Monday, November 21, 2011

Mother Jones on holiday turkeys


Listen to your Mother:

So you've got your free-range turkey. This beautiful portrait is painted by Carolyn Guske. Your potatoes are strictly heirloom varieties. The cranberries for your sauce come from the local organic bog. Feeling pretty good about your Thanksgiving dinner, are you? Not so fast: The environmental footprint of food isn't always what you'd expect. Last Thanksgiving, PBS Need to Know took a hard look at the subject, from a diverse range of perspectives. In its podcast, which is definitely worth another listen, we hear from geophysicist Gidon Eshel, NASA agronomist Cynthia Rosenzweig, bestselling author Anna Lappé, agricultural analyst Philip Thornton, and animal rights activist Tara Oresick.

By now, most of us are aware of the outsized environmental footprint of meat. As Anna Lappé, author of Diet for a Hot Planet: The Crisis at the End of Your Fork and What You Can Do About It, points out, the production of one pound of beef can require as much as 16 pounds of livestock feed. And that's to say nothing of all the waste associated with raising livestock, the methane and nitrous oxide emissions generated by the cattle, and the carbon dioxide created by trucks and tractors that transport feed and animals.

Of course, not all meat is as resource intensive as beef. Similarly, not all vegetables are as innocent as you might think. Geophysicist Gidon Eshel, whom I interviewed for my piece on whether or not vegetarianism is always greener than eating meat, says that in order to lessen the environmental impact of our diets, we should look at the efficiency of foods: How much energy is required to produce them, and how many calories do we gain? From this perspective, labels like "organic" and "local" aren't always the most planet-friendly choices. In colder climates, local spinach and mesclun, for example, are frighteningly inefficient because they have to be grown in greenhouses.

And the efficiency of foods can vary dramatically depending on where and how you live. Livestock expert Philip Thornton argues that Americans use cattle very differently from people in other parts of the world. In Kenya, families often depend on one or two cows for income: The animals provide not only milk and/or meat, but also fertilizer, so their overall energy yield is much greater. In some climates, raising livestock can actually require fewer resources than growing crops.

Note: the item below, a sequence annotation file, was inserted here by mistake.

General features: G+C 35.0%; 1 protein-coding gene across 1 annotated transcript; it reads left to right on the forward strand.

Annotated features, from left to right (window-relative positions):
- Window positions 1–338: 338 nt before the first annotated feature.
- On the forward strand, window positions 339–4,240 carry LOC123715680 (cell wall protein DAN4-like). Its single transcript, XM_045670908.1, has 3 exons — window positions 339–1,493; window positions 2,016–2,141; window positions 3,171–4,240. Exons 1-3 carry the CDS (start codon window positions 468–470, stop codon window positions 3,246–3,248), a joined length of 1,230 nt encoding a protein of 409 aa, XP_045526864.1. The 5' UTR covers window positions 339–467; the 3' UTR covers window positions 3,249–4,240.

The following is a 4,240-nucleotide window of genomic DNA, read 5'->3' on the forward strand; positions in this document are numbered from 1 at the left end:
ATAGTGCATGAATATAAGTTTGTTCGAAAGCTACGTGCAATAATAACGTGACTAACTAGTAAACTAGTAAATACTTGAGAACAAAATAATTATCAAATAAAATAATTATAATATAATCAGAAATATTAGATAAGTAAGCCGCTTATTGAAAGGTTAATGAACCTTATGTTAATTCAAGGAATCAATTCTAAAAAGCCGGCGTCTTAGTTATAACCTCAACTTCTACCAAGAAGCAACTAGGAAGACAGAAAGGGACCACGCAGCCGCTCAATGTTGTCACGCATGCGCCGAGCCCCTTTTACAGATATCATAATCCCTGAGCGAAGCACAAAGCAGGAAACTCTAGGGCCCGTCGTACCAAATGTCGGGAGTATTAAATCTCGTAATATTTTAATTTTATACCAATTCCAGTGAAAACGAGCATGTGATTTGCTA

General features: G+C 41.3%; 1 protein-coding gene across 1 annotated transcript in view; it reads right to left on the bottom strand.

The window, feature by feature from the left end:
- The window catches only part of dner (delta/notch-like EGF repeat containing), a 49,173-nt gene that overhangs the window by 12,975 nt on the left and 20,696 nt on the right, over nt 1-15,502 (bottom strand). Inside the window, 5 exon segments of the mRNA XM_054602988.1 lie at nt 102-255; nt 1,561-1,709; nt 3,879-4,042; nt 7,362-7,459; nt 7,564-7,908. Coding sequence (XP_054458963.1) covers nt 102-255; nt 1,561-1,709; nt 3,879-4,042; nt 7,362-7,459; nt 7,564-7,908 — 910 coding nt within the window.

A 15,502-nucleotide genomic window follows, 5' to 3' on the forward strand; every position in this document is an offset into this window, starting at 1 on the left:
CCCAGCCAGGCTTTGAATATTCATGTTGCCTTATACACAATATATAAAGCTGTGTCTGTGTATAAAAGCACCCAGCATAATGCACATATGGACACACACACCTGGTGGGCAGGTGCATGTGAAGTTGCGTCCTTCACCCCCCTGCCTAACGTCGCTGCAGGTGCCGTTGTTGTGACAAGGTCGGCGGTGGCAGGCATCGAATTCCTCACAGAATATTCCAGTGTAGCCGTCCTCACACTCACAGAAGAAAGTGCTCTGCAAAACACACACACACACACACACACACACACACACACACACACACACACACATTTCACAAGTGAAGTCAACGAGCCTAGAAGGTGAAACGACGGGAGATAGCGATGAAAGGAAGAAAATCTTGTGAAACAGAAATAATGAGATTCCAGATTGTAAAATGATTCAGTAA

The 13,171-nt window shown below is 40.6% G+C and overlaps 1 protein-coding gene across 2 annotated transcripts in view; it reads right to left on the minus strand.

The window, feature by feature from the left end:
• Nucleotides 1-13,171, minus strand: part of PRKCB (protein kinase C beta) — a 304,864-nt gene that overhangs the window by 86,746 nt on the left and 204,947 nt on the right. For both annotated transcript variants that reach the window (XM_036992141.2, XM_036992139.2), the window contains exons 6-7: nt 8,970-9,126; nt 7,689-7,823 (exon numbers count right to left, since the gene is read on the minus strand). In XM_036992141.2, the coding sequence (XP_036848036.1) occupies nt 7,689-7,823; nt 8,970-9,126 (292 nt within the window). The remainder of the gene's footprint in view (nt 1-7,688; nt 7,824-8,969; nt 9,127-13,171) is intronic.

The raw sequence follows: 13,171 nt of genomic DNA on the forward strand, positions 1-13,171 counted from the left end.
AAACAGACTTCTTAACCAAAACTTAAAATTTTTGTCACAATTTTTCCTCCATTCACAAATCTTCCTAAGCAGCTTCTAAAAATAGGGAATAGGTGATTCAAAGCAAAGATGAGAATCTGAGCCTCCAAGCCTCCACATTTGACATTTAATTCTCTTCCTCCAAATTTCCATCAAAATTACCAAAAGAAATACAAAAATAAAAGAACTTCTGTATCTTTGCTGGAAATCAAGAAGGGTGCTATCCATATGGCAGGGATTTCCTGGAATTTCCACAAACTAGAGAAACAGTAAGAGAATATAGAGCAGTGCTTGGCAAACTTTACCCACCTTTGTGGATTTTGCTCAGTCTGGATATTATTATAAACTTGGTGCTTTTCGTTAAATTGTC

So how efficient are the foods on your Thanksgiving plate? The answer may surprise you. (Hint: Turkey is not as bad as you might think. Phew!) For the answer (plus an inside look at an Adopt-a-Turkey program in upstate New York, and more) listen to the podcast:

When you've heard that, check out Slow Food's support of a California 4-H project that's applying thoughtful practices to raising turkeys.

2 comments:

Sarah said...

You touch on a lot of key environmentally-minded reasons for drastically reducing or eliminating meat from one's diet. One other "inefficiency factor" that your readers might be interested in is the astounding amount of water used in meat production. Your Thanksgiving turkey might be local, free range, and even organic, but if you live in a place suffering from a drought (like a good portion of the Southwestern U.S. right now), is meat production really a wise use of local resources, when gallon for calorie, plant crops produce more food (thereby leaving more water for other human or environmental needs)? Just something to consider. The water issue is, of course, not limited to meat: you can also ask a similar question for water-intensive crops grown in dry or drought-affected areas (such as rice grown in California).

The local food movement is great, no doubt about that. But I think one of the key things we need to re-learn in the context of the local food movement is eating in season for one's locale, which solves the problem of large, inefficient greenhouses growing summer vegetables in cold climates in winter. Coupled with re-learning non-refrigeration methods of storing food through non-productive months, eating in season really cuts down on the ecological footprint of what we eat. In the U.S., we are so used to having most foods available to us at all times of the year that this is a very daunting prospect - and one that I am very, very much a beginner at!

PoultryBookstore said...

Thanks, Sarah. I agree completely. We can do better -- and eat better -- and feed the world better -- by doing it locally and in season.